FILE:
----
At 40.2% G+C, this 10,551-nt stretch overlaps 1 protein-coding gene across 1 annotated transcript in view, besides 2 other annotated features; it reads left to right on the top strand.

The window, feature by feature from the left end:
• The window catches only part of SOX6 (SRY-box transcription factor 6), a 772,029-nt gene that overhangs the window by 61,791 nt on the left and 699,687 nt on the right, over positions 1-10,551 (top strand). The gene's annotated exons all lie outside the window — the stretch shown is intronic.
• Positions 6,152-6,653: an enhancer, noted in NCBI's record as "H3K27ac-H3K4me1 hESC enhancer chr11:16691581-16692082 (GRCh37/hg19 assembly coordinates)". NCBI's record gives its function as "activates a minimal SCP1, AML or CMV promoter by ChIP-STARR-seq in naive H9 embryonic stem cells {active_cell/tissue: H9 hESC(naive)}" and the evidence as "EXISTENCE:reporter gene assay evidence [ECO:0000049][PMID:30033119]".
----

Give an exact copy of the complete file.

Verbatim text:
At 40.2% G+C, this 10,551-nt stretch overlaps 1 protein-coding gene across 1 annotated transcript in view, besides 2 other annotated features; it reads left to right on the top strand.

The window, feature by feature from the left end:
• The window catches only part of SOX6 (SRY-box transcription factor 6), a 772,029-nt gene that overhangs the window by 61,791 nt on the left and 699,687 nt on the right, over positions 1-10,551 (top strand). The gene's annotated exons all lie outside the window — the stretch shown is intronic.
• Positions 6,152-6,653: an enhancer, noted in NCBI's record as "H3K27ac-H3K4me1 hESC enhancer chr11:16691581-16692082 (GRCh37/hg19 assembly coordinates)". NCBI's record gives its function as "activates a minimal SCP1, AML or CMV promoter by ChIP-STARR-seq in naive H9 embryonic stem cells {active_cell/tissue: H9 hESC(naive)}" and the evidence as "EXISTENCE:reporter gene assay evidence [ECO:0000049][PMID:30033119]".